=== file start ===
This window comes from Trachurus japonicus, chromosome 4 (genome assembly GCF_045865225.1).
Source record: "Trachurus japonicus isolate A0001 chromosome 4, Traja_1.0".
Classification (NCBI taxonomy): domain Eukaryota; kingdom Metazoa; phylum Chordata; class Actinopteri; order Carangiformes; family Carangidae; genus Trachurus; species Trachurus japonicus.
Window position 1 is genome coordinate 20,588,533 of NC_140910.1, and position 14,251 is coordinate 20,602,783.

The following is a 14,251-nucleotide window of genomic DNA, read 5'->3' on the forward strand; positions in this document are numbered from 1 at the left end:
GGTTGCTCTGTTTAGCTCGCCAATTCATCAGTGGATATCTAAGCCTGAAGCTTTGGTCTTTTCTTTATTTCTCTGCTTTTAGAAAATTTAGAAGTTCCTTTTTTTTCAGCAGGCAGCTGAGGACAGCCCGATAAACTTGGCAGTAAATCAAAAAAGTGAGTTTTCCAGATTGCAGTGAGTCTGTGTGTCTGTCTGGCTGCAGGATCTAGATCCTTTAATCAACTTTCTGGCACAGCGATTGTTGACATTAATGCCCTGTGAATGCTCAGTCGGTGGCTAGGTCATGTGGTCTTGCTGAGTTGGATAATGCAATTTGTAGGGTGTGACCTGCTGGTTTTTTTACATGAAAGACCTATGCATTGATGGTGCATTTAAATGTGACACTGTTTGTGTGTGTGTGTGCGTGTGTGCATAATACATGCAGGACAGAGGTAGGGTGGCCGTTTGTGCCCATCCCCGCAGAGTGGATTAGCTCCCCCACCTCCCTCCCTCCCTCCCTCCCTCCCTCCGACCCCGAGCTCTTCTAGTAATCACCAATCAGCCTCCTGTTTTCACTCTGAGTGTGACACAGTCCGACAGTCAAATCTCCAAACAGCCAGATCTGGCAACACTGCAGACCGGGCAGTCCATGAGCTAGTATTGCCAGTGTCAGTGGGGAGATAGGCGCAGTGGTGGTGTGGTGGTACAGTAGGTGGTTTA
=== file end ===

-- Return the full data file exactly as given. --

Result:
This window comes from Trachurus japonicus, chromosome 4 (genome assembly GCF_045865225.1).
Source record: "Trachurus japonicus isolate A0001 chromosome 4, Traja_1.0".
Classification (NCBI taxonomy): domain Eukaryota; kingdom Metazoa; phylum Chordata; class Actinopteri; order Carangiformes; family Carangidae; genus Trachurus; species Trachurus japonicus.
Window position 1 is genome coordinate 20,588,533 of NC_140910.1, and position 14,251 is coordinate 20,602,783.

The following is a 14,251-nucleotide window of genomic DNA, read 5'->3' on the forward strand; positions in this document are numbered from 1 at the left end:
GGTTGCTCTGTTTAGCTCGCCAATTCATCAGTGGATATCTAAGCCTGAAGCTTTGGTCTTTTCTTTATTTCTCTGCTTTTAGAAAATTTAGAAGTTCCTTTTTTTTCAGCAGGCAGCTGAGGACAGCCCGATAAACTTGGCAGTAAATCAAAAAAGTGAGTTTTCCAGATTGCAGTGAGTCTGTGTGTCTGTCTGGCTGCAGGATCTAGATCCTTTAATCAACTTTCTGGCACAGCGATTGTTGACATTAATGCCCTGTGAATGCTCAGTCGGTGGCTAGGTCATGTGGTCTTGCTGAGTTGGATAATGCAATTTGTAGGGTGTGACCTGCTGGTTTTTTTACATGAAAGACCTATGCATTGATGGTGCATTTAAATGTGACACTGTTTGTGTGTGTGTGTGCGTGTGTGCATAATACATGCAGGACAGAGGTAGGGTGGCCGTTTGTGCCCATCCCCGCAGAGTGGATTAGCTCCCCCACCTCCCTCCCTCCCTCCCTCCCTCCCTCCGACCCCGAGCTCTTCTAGTAATCACCAATCAGCCTCCTGTTTTCACTCTGAGTGTGACACAGTCCGACAGTCAAATCTCCAAACAGCCAGATCTGGCAACACTGCAGACCGGGCAGTCCATGAGCTAGTATTGCCAGTGTCAGTGGGGAGATAGGCGCAGTGGTGGTGTGGTGGTACAGTAGGTGGTTTA